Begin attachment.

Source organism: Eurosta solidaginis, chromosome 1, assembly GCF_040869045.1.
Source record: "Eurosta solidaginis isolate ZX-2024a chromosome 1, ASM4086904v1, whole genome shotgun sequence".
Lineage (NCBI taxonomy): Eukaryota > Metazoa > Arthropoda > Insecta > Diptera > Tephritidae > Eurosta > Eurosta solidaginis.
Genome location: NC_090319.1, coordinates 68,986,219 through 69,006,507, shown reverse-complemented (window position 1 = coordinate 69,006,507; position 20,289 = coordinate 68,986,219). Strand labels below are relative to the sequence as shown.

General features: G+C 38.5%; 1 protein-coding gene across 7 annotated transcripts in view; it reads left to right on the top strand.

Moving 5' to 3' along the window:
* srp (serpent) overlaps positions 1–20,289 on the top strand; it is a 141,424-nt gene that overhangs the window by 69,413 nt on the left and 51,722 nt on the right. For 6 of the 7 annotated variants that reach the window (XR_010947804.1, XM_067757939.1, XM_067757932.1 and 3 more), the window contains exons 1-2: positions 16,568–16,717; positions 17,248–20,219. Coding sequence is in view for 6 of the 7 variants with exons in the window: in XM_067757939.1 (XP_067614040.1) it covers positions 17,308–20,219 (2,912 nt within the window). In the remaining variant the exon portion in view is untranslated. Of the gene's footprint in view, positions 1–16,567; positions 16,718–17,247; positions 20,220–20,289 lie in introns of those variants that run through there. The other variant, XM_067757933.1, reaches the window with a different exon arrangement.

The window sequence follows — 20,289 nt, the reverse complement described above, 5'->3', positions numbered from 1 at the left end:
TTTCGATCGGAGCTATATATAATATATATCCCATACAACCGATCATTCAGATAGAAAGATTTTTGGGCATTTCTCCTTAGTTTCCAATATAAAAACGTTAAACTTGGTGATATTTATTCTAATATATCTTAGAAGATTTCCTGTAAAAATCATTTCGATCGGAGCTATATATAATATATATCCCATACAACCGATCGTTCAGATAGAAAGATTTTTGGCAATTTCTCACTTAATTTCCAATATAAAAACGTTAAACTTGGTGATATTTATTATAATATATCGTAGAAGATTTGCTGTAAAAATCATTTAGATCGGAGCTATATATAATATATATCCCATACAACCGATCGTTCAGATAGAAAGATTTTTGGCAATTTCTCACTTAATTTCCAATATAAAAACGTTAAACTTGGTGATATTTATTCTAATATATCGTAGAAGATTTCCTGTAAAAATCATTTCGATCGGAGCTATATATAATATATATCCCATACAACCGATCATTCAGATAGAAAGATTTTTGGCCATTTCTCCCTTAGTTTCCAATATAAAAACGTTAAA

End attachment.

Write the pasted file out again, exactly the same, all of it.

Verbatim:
Source organism: Eurosta solidaginis, chromosome 1, assembly GCF_040869045.1.
Source record: "Eurosta solidaginis isolate ZX-2024a chromosome 1, ASM4086904v1, whole genome shotgun sequence".
Lineage (NCBI taxonomy): Eukaryota > Metazoa > Arthropoda > Insecta > Diptera > Tephritidae > Eurosta > Eurosta solidaginis.
Genome location: NC_090319.1, coordinates 68,986,219 through 69,006,507, shown reverse-complemented (window position 1 = coordinate 69,006,507; position 20,289 = coordinate 68,986,219). Strand labels below are relative to the sequence as shown.

General features: G+C 38.5%; 1 protein-coding gene across 7 annotated transcripts in view; it reads left to right on the top strand.

Moving 5' to 3' along the window:
* srp (serpent) overlaps positions 1–20,289 on the top strand; it is a 141,424-nt gene that overhangs the window by 69,413 nt on the left and 51,722 nt on the right. For 6 of the 7 annotated variants that reach the window (XR_010947804.1, XM_067757939.1, XM_067757932.1 and 3 more), the window contains exons 1-2: positions 16,568–16,717; positions 17,248–20,219. Coding sequence is in view for 6 of the 7 variants with exons in the window: in XM_067757939.1 (XP_067614040.1) it covers positions 17,308–20,219 (2,912 nt within the window). In the remaining variant the exon portion in view is untranslated. Of the gene's footprint in view, positions 1–16,567; positions 16,718–17,247; positions 20,220–20,289 lie in introns of those variants that run through there. The other variant, XM_067757933.1, reaches the window with a different exon arrangement.

The window sequence follows — 20,289 nt, the reverse complement described above, 5'->3', positions numbered from 1 at the left end:
TTTCGATCGGAGCTATATATAATATATATCCCATACAACCGATCATTCAGATAGAAAGATTTTTGGGCATTTCTCCTTAGTTTCCAATATAAAAACGTTAAACTTGGTGATATTTATTCTAATATATCTTAGAAGATTTCCTGTAAAAATCATTTCGATCGGAGCTATATATAATATATATCCCATACAACCGATCGTTCAGATAGAAAGATTTTTGGCAATTTCTCACTTAATTTCCAATATAAAAACGTTAAACTTGGTGATATTTATTATAATATATCGTAGAAGATTTGCTGTAAAAATCATTTAGATCGGAGCTATATATAATATATATCCCATACAACCGATCGTTCAGATAGAAAGATTTTTGGCAATTTCTCACTTAATTTCCAATATAAAAACGTTAAACTTGGTGATATTTATTCTAATATATCGTAGAAGATTTCCTGTAAAAATCATTTCGATCGGAGCTATATATAATATATATCCCATACAACCGATCATTCAGATAGAAAGATTTTTGGCCATTTCTCCCTTAGTTTCCAATATAAAAACGTTAAA